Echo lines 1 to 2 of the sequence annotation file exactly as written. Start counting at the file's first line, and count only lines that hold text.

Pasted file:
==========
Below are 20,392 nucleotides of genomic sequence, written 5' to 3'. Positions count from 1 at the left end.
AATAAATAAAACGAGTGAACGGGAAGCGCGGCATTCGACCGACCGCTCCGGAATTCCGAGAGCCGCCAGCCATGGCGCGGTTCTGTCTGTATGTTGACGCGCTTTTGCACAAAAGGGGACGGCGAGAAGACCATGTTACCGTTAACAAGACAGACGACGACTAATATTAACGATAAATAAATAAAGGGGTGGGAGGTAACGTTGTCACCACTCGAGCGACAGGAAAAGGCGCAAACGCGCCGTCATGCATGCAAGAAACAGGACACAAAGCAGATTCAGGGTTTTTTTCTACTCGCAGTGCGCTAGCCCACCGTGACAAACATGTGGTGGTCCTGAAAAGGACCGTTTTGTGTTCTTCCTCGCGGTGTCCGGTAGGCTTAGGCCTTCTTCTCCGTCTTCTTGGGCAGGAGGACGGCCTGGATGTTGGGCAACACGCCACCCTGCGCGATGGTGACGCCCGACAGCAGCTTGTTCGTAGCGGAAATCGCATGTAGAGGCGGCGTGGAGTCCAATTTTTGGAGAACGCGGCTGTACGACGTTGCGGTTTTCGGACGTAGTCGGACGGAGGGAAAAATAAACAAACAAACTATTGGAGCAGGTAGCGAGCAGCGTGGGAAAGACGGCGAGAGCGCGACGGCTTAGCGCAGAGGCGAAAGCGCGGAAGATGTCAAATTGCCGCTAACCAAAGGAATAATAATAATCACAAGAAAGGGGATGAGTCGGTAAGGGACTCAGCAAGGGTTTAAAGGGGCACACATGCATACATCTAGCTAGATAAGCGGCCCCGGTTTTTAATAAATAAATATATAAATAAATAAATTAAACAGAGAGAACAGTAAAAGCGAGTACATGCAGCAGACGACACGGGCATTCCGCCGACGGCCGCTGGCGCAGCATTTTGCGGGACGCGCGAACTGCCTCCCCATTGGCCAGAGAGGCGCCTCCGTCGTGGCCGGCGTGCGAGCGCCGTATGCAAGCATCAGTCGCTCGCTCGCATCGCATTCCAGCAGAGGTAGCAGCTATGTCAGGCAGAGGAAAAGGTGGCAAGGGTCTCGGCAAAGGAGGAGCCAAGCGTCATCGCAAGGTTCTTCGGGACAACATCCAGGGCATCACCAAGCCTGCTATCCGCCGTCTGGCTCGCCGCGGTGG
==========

Below are 20,392 nucleotides of genomic sequence, written 5' to 3'. Positions count from 1 at the left end.
AATAAATAAAACGAGTGAACGGGAAGCGCGGCATTCGACCGACCGCTCCGGAATTCCGAGAGCCGCCAGCCATGGCGCGGTTCTGTCTGTATGTTGACGCGCTTTTGCACAAAAGGGGACGGCGAGAAGACCATGTTACCGTTAACAAGACAGACGACGACTAATATTAACGATAAATAAATAAAGGGGTGGGAGGTAACGTTGTCACCACTCGAGCGACAGGAAAAGGCGCAAACGCGCCGTCATGCATGCAAGAAACAGGACACAAAGCAGATTCAGGGTTTTTTTCTACTCGCAGTGCGCTAGCCCACCGTGACAAACATGTGGTGGTCCTGAAAAGGACCGTTTTGTGTTCTTCCTCGCGGTGTCCGGTAGGCTTAGGCCTTCTTCTCCGTCTTCTTGGGCAGGAGGACGGCCTGGATGTTGGGCAACACGCCACCCTGCGCGATGGTGACGCCCGACAGCAGCTTGTTCGTAGCGGAAATCGCATGTAGAGGCGGCGTGGAGTCCAATTTTTGGAGAACGCGGCTGTACGACGTTGCGGTTTTCGGACGTAGTCGGACGGAGGGAAAAATAAACAAACAAACTATTGGAGCAGGTAGCGAGCAGCGTGGGAAAGACGGCGAGAGCGCGACGGCTTAGCGCAGAGGCGAAAGCGCGGAAGATGTCAAATTGCCGCTAACCAAAGGAATAATAATAATCACAAGAAAGGGGATGAGTCGGTAAGGGACTCAGCAAGGGTTTAAAGGGGCACACATGCATACATCTAGCTAGATAAGCGGCCCCGGTTTTTAATAAATAAATATATAAATAAATAAATTAAACAGAGAGAACAGTAAAAGCGAGTACATGCAGCAGACGACACGGGCATTCCGCCGACGGCCGCTGGCGCAGCATTTTGCGGGACGCGCGAACTGCCTCCCCATTGGCCAGAGAGGCGCCTCCGTCGTGGCCGGCGTGCGAGCGCCGTATGCAAGCATCAGTCGCTCGCTCGCATCGCATTCCAGCAGAGGTAGCAGCTATGTCAGGCAGAGGAAAAGGTGGCAAGGGTCTCGGCAAAGGAGGAGCCAAGCGTCATCGCAAGGTTCTTCGGGACAACATCCAGGGCATCACCAAGCCTGCTATCCGCCGTCTGGCTCGCCGCGGTGG